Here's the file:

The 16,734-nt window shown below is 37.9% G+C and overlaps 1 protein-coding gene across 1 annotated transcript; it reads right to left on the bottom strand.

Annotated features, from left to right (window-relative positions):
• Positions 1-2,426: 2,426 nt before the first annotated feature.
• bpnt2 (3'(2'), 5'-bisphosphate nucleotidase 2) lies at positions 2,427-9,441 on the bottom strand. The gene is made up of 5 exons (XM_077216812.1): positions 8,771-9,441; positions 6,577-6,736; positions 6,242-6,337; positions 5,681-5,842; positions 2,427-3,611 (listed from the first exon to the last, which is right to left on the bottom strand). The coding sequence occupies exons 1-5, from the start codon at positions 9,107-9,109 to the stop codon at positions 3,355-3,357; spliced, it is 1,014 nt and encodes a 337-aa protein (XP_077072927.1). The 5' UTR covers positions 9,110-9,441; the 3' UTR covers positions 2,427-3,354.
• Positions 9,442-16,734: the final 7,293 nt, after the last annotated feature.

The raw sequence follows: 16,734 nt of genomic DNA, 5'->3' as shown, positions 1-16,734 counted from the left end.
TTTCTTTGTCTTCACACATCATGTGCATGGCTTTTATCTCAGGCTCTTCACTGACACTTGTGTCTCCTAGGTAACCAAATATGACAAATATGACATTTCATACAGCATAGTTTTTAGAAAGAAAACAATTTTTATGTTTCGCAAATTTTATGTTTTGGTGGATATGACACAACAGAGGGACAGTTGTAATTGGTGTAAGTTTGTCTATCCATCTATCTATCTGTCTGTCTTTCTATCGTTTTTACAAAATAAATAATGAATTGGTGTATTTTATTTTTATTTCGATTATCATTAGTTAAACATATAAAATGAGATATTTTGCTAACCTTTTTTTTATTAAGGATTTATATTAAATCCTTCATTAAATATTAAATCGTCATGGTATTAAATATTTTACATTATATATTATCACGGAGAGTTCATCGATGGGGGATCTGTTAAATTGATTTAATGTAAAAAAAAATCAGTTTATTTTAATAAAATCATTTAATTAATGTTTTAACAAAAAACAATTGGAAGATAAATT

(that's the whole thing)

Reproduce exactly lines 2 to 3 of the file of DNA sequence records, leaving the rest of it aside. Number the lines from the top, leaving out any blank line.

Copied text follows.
Annotated features, from left to right (window-relative positions):
• Positions 1-2,426: 2,426 nt before the first annotated feature.